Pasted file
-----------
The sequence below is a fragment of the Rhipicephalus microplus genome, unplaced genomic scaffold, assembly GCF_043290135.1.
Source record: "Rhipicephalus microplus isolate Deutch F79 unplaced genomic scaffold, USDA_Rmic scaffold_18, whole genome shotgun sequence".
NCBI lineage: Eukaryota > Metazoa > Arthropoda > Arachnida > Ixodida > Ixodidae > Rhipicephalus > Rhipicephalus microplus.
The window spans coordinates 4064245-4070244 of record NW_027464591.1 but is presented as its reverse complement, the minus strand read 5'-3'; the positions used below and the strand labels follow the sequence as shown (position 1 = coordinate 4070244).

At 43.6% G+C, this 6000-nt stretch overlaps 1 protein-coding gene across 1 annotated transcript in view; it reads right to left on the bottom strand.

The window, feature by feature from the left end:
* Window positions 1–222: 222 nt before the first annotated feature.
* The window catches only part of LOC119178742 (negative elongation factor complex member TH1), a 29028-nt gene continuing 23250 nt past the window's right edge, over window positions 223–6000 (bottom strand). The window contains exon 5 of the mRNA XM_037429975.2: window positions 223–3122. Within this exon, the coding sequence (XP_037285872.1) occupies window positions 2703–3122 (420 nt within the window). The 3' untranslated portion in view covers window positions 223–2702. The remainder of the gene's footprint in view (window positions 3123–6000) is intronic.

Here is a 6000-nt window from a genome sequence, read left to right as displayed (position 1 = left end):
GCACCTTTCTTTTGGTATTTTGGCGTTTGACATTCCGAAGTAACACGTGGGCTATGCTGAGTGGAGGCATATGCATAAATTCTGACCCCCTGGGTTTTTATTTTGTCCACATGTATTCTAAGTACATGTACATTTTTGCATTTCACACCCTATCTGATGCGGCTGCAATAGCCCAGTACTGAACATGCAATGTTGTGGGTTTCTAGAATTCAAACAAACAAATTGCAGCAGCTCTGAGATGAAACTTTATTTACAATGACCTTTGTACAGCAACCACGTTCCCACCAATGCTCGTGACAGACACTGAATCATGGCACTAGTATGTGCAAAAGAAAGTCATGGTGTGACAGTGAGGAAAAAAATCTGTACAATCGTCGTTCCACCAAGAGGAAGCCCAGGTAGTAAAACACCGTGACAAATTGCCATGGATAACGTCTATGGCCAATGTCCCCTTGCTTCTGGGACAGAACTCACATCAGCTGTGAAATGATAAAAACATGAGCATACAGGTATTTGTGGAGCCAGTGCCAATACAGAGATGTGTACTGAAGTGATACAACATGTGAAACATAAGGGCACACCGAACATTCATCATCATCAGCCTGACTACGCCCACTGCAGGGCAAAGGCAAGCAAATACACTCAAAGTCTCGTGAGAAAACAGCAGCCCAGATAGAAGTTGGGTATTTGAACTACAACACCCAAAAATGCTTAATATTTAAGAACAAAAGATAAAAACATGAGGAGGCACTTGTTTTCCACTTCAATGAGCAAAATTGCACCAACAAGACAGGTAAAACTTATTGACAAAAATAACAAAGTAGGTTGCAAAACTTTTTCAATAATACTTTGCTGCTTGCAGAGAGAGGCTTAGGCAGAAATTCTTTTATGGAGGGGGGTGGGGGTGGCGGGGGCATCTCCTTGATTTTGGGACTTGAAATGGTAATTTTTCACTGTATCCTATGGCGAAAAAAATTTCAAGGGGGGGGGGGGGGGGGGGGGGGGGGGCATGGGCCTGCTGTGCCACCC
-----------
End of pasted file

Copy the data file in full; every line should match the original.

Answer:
The sequence below is a fragment of the Rhipicephalus microplus genome, unplaced genomic scaffold, assembly GCF_043290135.1.
Source record: "Rhipicephalus microplus isolate Deutch F79 unplaced genomic scaffold, USDA_Rmic scaffold_18, whole genome shotgun sequence".
NCBI lineage: Eukaryota > Metazoa > Arthropoda > Arachnida > Ixodida > Ixodidae > Rhipicephalus > Rhipicephalus microplus.
The window spans coordinates 4064245-4070244 of record NW_027464591.1 but is presented as its reverse complement, the minus strand read 5'-3'; the positions used below and the strand labels follow the sequence as shown (position 1 = coordinate 4070244).

At 43.6% G+C, this 6000-nt stretch overlaps 1 protein-coding gene across 1 annotated transcript in view; it reads right to left on the bottom strand.

The window, feature by feature from the left end:
* Window positions 1–222: 222 nt before the first annotated feature.
* The window catches only part of LOC119178742 (negative elongation factor complex member TH1), a 29028-nt gene continuing 23250 nt past the window's right edge, over window positions 223–6000 (bottom strand). The window contains exon 5 of the mRNA XM_037429975.2: window positions 223–3122. Within this exon, the coding sequence (XP_037285872.1) occupies window positions 2703–3122 (420 nt within the window). The 3' untranslated portion in view covers window positions 223–2702. The remainder of the gene's footprint in view (window positions 3123–6000) is intronic.

Here is a 6000-nt window from a genome sequence, read left to right as displayed (position 1 = left end):
GCACCTTTCTTTTGGTATTTTGGCGTTTGACATTCCGAAGTAACACGTGGGCTATGCTGAGTGGAGGCATATGCATAAATTCTGACCCCCTGGGTTTTTATTTTGTCCACATGTATTCTAAGTACATGTACATTTTTGCATTTCACACCCTATCTGATGCGGCTGCAATAGCCCAGTACTGAACATGCAATGTTGTGGGTTTCTAGAATTCAAACAAACAAATTGCAGCAGCTCTGAGATGAAACTTTATTTACAATGACCTTTGTACAGCAACCACGTTCCCACCAATGCTCGTGACAGACACTGAATCATGGCACTAGTATGTGCAAAAGAAAGTCATGGTGTGACAGTGAGGAAAAAAATCTGTACAATCGTCGTTCCACCAAGAGGAAGCCCAGGTAGTAAAACACCGTGACAAATTGCCATGGATAACGTCTATGGCCAATGTCCCCTTGCTTCTGGGACAGAACTCACATCAGCTGTGAAATGATAAAAACATGAGCATACAGGTATTTGTGGAGCCAGTGCCAATACAGAGATGTGTACTGAAGTGATACAACATGTGAAACATAAGGGCACACCGAACATTCATCATCATCAGCCTGACTACGCCCACTGCAGGGCAAAGGCAAGCAAATACACTCAAAGTCTCGTGAGAAAACAGCAGCCCAGATAGAAGTTGGGTATTTGAACTACAACACCCAAAAATGCTTAATATTTAAGAACAAAAGATAAAAACATGAGGAGGCACTTGTTTTCCACTTCAATGAGCAAAATTGCACCAACAAGACAGGTAAAACTTATTGACAAAAATAACAAAGTAGGTTGCAAAACTTTTTCAATAATACTTTGCTGCTTGCAGAGAGAGGCTTAGGCAGAAATTCTTTTATGGAGGGGGGTGGGGGTGGCGGGGGCATCTCCTTGATTTTGGGACTTGAAATGGTAATTTTTCACTGTATCCTATGGCGAAAAAAATTTCAAGGGGGGGGGGGGGGGGGGGGGGGGGGGCATGGGCCTGCTGTGCCACCC